Over the course of the 1970s, Argentina attempted both these strategies and failed, despite the fact that its near self-sufficiency in energy production placed it in a significantly better position than most Latin American countries to cope with the new global economic environment. Yet Argentina not only endured the bloodiest dictatorship in Latin America with between twelve and thirty thousand dead and disappeared; it turned in the worst economic performance by far of any major Latin American country. While Brazil enjoyed a long economic boom starting in the late 1960s, the “Brazilian miracle,” and Chile enjoyed strong growth driven by foreign borrowing in the second half of the 1970s, in the early 1980s the Argentine military dictatorship had nothing to show for high inflation and staggering foreign debt. To make matters worse, Argentina’s sufferings continued during the international debt crisis of the “lost decade” of the 1980s. Between 1970 and 1990, Argentina’s per capita income fell by almost a quarter, while Brazil’s doubled and Chile’s rose by nearly half (see fig. 1).

Why did Chile and Brazil perform much better than Argentina despite having been faced with similar political, social, and economic problems in the 1970s and despite having also been governed by military dictatorships over a long period of time? This study argues that Argentina’s dramatic political, social, and economic disintegration was caused by political paralysis over how to respond to the challenges of a rapidly changing global environment during the critical decades of the 1970s and 1980s. When the postwar consensus crumbled, no new strategy could muster enough support to replace it. The reason for this was another legacy of depression and postwar economic growth, namely the emergence of two new centers of power in Argentina: the Peronist trade unions and the armed forces.

The power of the Peronist trade unions dates back to 1943 when Juan Domingo Perón became minister of labor in the military government of Pedro Ramírez Machuca. Only two years later, the trade unions won a showdown with the military government. On October 9, 1945, Perón’s opponents in the military government forced him to resign and imprisoned him on Martín García Island in the Rio de la Plata delta. However, they were obliged to release him shortly thereafter when his supporters staged mass protests. With this political victory, the Peronist trade unions established themselves firmly as a political power to be reckoned with. Neither repression under military dictatorships nor trade union reform under democratic rule succeeded in eliminating them as a power over the course of the subsequent half-century.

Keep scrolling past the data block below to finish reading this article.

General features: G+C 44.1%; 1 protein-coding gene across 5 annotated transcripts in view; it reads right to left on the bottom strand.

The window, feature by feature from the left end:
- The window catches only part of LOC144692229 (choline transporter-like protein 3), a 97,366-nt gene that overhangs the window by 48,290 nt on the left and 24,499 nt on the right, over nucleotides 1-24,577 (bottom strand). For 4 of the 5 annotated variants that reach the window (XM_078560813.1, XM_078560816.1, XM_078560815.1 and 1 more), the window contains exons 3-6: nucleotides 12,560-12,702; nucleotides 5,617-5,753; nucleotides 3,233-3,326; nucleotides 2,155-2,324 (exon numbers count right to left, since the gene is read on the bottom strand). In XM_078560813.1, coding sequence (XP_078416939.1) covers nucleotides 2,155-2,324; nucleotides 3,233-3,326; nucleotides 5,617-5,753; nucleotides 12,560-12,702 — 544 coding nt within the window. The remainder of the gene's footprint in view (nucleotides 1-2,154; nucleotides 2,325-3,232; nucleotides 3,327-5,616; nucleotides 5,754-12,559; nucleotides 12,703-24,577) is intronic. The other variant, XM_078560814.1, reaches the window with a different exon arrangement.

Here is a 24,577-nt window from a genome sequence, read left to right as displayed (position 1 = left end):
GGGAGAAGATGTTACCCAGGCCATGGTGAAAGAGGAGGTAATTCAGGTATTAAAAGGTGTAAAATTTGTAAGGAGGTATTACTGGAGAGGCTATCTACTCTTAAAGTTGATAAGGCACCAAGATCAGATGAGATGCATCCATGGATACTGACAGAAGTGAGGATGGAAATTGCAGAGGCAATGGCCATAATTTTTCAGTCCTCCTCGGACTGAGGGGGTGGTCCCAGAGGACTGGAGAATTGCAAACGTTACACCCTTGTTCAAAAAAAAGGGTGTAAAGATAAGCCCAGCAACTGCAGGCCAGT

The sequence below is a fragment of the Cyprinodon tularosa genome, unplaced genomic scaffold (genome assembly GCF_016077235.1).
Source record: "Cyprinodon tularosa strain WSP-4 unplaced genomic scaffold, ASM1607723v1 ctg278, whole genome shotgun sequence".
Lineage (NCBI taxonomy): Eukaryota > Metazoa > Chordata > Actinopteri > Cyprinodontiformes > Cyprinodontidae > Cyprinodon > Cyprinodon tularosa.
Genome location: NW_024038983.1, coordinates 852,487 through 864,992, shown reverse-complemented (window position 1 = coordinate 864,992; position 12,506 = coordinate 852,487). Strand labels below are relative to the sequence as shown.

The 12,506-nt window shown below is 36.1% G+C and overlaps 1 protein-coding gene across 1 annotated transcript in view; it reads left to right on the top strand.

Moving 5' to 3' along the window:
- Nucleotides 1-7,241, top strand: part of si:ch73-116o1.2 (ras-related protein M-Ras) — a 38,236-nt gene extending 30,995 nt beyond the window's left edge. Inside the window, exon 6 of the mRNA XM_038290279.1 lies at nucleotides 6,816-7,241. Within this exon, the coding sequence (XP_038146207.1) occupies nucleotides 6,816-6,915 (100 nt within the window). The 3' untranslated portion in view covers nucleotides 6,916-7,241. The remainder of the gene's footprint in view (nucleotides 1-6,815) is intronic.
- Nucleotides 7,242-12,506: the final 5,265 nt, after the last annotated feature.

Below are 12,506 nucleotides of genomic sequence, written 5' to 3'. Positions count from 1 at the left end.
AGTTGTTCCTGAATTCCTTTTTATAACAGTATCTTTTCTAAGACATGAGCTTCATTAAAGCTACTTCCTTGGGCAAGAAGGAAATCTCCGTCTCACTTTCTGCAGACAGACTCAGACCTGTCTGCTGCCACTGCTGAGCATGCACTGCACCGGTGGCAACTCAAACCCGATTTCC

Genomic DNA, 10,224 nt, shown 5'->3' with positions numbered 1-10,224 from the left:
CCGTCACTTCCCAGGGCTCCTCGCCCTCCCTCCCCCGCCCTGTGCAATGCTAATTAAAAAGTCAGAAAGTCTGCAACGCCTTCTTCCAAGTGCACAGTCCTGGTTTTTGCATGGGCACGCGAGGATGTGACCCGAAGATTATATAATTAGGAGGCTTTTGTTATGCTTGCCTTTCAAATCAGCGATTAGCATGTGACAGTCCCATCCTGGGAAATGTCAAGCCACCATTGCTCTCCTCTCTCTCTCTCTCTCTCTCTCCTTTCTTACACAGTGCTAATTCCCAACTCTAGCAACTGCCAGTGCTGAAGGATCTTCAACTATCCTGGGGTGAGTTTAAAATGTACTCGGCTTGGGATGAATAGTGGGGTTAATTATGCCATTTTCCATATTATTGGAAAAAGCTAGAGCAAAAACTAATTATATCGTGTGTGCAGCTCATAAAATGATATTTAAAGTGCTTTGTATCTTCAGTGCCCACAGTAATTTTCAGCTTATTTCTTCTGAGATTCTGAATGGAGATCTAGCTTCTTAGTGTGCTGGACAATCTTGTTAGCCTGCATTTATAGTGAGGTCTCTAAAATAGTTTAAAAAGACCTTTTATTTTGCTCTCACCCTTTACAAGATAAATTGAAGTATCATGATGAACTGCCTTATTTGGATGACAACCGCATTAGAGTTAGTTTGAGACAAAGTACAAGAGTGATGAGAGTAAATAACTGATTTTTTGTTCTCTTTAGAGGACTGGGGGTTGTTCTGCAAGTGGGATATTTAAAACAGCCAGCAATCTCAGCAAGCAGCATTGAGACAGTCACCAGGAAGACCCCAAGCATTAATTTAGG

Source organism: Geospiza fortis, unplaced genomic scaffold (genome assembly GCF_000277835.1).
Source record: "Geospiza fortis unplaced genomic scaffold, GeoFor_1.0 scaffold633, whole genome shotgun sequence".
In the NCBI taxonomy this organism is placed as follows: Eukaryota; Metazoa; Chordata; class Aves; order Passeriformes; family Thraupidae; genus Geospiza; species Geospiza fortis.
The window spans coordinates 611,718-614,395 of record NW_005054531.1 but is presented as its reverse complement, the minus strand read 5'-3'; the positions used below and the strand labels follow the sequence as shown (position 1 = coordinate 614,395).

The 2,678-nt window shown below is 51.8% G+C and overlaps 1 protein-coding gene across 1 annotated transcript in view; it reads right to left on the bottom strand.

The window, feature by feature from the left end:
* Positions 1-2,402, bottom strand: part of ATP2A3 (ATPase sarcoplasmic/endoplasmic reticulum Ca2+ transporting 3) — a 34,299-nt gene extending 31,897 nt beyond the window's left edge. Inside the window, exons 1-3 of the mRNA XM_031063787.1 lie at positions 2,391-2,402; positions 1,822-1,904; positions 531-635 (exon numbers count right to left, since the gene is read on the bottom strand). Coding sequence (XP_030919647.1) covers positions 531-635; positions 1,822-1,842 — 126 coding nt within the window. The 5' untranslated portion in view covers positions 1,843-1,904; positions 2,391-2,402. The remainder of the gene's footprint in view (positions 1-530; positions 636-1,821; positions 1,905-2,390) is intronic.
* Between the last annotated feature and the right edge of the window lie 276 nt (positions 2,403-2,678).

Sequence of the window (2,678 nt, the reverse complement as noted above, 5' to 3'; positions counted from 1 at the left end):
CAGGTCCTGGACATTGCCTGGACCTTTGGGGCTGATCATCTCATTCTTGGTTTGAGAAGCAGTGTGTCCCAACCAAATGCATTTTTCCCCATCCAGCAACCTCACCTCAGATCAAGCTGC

The military became an active participant in politics because of the Great Depression. In September 1930 Hipólito Irigoyen, the first Argentine president elected by broad popular suffrage in 1916, also became the first to fall to a military coup. Over the course of the next half-century, the military intervened directly or indirectly in the political process during every major economic downturn or political crisis. When tanks rattled through the streets of Buenos Aires on March 24, 1976, this was a familiar sight. The CIA described the unfolding events as a part of a political cycle in which “the military intervenes to take power from an ineffectual civilian government, only to give it back when they cannot govern effectively either.” While this prediction that the dictatorship would return power to civilians after failing to solve the problems itself ultimately proved to be correct, the military government of 1976–83 marked a clear departure from its predecessors. It was not only more repressive and violent than any previous military regime in Argentina; it was also more revolutionary.

Military coups in Argentina had often proclaimed themselves to be revolutionary. The anti-Peronist coup in 1955 called itself the Revolución Libertadora, the “liberating Revolution,” and the coup that overthrew Arturo Illia in 1966 proclaimed the “Revolución Argentina.” However, neither of the two military coups had revolutionary implications. They aimed merely at keeping Juan Domingo Perón and his followers from power while continuing to pursue an inward-oriented development project within a corporatist political framework. The leaders of the Proceso de Reorganización Nacional, the “Process of National Reorganization,” by contrast, believed that they had to abandon the postwar economic model in order to break out of the cycle of political instability and eliminate Peronism as a political force. They hoped to achieve these goals with the help of brutal repression on the one hand and economic opening and liberalization on the other.